- 300g Dry Aged Rib Eye or Striploin Steak
- 250g White Button Mushrooms (cleaned, trimmed, and sliced)
- 150g Shiitake Mushrooms (cleaned and trimmed)
- 25g Dried Wild Mushrooms
- 2 Shallots (cleaned, trimmed, peeled, and thinly sliced)
- 1 Clove Garlic
- 2 Sprigs Thyme
- 200ml Chicken Stock
- 50ml Madeira Wine
- 100ml Rice Wine
- ½tbsp Soy Sauce
- 50ml Heavy Cream
- Small bunch Parsley (washed, trimmed, and leaves picked)
- Season your steak with salt the night before, or at least a couple of hours in advance of cooking. Before cooking, remove from the fridge to allow the steak to come to temperature.
- Heat 75ml of water to a boil and pour in a bowl with the dried wild mushrooms. Let sit for 20-30mins to allow the mushrooms to reconstitute. Remove the wild mushrooms from the liquid and set aside, reserving the liquid.
- In a non-stick saute pan, cook under a medium high heat till piping hot. Add 1tbsp olive oil and place your steak and shiitake mushrooms in a pan and cook the steak for approximately 5-7mins per side, till the steak is medium rare (internal temperature 140-145F). Remove both the steak and shiitake mushrooms from the pan and set aside to keep warm and rest.
- Add your sliced button mushrooms to the same pan used for cooking the steak and shiitake mushrooms, and saute over high heat till nice and golden brown. Turn down the heat and add your shallots, garlic, thyme and reconstituted dried wild mushrooms. Cook until soft and lightly golden brown. Turn the heat back up to high and deglaze the pan, first with the Madeira wine and than Rice wine until reduced till syrupy. Pour in the liquid used to reconstitute the wild mushrooms in, omitting the very bottom portion which contains dirt and sand. Cook the liquid until reduced by half. Add your chicken stock and allow it to come up to a boil, than add your cream and soy sauce. Place all your ingredients used for the sauce in a blender and puree until creamy and smooth. Pass through a strainer to remove any lumps.
- Pour your cream sauce onto the bottom of the plate and place your steaks and shiitake mushrooms on top. Garnish with parsley leaves.
- When it comes to seasoning with salt, you either season it well in advance or right before cooking. There’s no middle ground. The reason being initially the salt draws out the moisture from the meat and dehydrates it, but given time through the process of osmosis, the liquid drawn out will be reabsorbed back into the meat. Which will than cure and “brine” the meat. Thus seasoning and making the meat more flavourful and juicy. If you happen to season your meat a few minutes before cooking, what will happen is the salt will draw out the moisture before being given time to get reabsorbed back into the meat. That’s why some people complain about their steaks being kinda tough and dry after seasoning with salt. But if you season it right before cooking, the salt hasn’t had time to draw out any moisture yet. So you’ll be able to season it, but won’t have the added effect of brining/curing your meat. Timing is key. So my personal preference is to always season my steaks well in advance, and this works with almost all proteins. Whether it be chicken, pork, or lamb, it’s almost always better to season in advance.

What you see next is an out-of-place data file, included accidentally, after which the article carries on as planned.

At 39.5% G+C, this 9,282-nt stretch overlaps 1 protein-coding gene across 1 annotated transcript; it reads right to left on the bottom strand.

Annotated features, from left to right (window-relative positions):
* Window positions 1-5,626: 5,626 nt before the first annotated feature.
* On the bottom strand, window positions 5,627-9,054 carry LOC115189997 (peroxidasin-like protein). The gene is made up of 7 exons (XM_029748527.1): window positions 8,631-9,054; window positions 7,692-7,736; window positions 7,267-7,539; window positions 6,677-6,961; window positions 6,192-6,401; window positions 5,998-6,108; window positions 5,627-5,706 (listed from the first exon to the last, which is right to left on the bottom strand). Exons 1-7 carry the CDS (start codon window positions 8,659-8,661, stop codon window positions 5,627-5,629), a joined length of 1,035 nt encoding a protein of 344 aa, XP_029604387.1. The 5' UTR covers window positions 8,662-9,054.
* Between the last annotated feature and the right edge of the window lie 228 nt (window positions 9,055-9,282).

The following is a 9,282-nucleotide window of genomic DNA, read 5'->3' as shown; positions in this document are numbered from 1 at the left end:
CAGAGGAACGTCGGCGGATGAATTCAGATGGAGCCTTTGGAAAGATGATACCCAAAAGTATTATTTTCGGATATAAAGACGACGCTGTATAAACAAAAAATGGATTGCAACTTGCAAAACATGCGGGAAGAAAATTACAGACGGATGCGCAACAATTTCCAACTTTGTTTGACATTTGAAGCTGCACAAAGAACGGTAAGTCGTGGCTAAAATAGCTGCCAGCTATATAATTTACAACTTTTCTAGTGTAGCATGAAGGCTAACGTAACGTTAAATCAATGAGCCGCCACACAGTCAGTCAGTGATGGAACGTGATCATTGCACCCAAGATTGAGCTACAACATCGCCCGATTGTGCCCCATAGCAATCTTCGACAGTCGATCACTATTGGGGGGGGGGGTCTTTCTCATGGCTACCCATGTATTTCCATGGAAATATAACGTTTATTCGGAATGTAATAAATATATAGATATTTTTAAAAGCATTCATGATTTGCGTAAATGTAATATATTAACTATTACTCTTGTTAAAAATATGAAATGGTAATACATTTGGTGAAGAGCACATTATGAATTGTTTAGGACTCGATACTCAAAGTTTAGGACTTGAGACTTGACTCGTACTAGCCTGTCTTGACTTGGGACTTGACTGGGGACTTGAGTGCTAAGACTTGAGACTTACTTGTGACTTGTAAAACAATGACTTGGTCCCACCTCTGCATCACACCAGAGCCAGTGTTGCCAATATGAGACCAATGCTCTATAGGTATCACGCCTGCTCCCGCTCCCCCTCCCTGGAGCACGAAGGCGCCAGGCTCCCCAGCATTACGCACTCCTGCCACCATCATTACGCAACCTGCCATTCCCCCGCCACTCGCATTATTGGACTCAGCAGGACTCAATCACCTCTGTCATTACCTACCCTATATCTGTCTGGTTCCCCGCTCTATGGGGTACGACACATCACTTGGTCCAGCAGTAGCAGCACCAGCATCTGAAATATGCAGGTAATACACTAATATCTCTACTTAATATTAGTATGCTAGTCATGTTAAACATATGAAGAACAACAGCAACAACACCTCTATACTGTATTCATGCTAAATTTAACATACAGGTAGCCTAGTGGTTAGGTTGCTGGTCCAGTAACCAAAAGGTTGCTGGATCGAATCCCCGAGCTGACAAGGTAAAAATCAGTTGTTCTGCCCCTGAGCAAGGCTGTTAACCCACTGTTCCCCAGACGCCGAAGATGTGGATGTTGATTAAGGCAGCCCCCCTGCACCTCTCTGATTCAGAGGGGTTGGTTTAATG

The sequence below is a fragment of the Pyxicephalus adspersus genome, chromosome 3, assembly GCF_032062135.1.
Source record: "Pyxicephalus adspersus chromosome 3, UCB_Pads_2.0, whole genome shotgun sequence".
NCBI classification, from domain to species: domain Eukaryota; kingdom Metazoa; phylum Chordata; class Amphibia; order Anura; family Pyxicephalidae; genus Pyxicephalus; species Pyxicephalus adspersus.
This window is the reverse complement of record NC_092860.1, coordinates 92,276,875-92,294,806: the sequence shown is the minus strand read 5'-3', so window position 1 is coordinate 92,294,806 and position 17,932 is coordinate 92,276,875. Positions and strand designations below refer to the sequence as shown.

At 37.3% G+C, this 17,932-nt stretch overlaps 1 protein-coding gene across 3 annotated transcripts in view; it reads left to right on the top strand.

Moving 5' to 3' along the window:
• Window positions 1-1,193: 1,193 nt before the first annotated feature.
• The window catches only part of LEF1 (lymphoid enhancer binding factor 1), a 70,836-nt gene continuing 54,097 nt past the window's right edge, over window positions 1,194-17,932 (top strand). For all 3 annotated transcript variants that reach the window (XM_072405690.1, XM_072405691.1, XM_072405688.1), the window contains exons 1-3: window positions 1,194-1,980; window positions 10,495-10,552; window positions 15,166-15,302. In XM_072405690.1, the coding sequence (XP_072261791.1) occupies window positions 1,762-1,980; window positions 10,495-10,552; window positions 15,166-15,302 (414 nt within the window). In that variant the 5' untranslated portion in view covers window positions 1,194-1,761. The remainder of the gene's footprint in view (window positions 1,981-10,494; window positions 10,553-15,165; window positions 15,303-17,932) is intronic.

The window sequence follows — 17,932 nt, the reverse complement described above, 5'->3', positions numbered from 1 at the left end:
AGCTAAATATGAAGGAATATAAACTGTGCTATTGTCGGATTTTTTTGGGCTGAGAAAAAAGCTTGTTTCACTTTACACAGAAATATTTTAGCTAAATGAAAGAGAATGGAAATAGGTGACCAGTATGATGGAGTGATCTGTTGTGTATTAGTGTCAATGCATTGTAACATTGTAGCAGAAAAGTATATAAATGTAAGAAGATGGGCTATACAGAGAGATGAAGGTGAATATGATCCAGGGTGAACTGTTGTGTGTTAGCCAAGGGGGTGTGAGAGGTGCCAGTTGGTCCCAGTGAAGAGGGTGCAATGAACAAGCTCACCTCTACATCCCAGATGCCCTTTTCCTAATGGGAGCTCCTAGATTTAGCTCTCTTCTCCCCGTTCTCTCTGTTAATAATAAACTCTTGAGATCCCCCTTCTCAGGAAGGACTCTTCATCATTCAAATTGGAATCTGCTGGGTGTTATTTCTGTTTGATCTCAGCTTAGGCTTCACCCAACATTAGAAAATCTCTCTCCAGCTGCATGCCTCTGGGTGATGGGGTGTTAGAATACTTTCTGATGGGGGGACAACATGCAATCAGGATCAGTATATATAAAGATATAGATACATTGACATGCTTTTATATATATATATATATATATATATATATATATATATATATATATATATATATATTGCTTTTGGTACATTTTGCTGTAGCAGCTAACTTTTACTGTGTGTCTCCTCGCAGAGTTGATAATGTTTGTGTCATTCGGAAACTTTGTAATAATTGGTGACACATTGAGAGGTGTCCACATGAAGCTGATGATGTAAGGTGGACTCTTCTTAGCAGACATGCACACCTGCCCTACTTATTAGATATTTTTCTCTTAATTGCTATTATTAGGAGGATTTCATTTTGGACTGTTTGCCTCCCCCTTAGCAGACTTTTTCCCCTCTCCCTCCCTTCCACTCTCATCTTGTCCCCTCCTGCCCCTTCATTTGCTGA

- If you’re curious why I didn’t simply use straight wild mushrooms in my recipe for the cream sauce, instead of regular plain white button mushrooms? I’ve tried experimenting using only wild mushrooms before, but the flavour didn’t really improve all that much in comparison with regular white button mushrooms. Also the addition of dried wild mushrooms are much more flavourful and robust than fresh wild mushrooms. So they act more as a seasoning, while the white button mushrooms act as body for the sauce.
- When you’re buying white button mushrooms, try to go for larger ones with the caps open and gills exposed. These will be more flavourful than the smaller ones. Not to mention, it’ll be easier and less time consuming to clean, trim and slice 10 larger ones versus 20-25 smaller ones.
- When you’re cooking steak or any protein for that matter, keep in mind that the temperature will continue to rise another 5-10 degrees due to the residual heat continuing to cook the protein. So if you’re looking for medium rare at your steak with an internal temperature of 140-145F, you should take your steaks out of your pan at the 135F mark.
- If you notice for the sauce, I don’t add any salt but use soy sauce instead. The soy sauce has a lot of natural umami flavours which salt doesn’t have, which will complement the savouriness of the steak.
- This sauce would also work well with chicken, turkey, veal or pork. Preferably leaner cuts, as the sauce is quite rich and heavy. But than again, if you’re a glutton like me, than you don’t mind using this sauce for fatty cuts as well!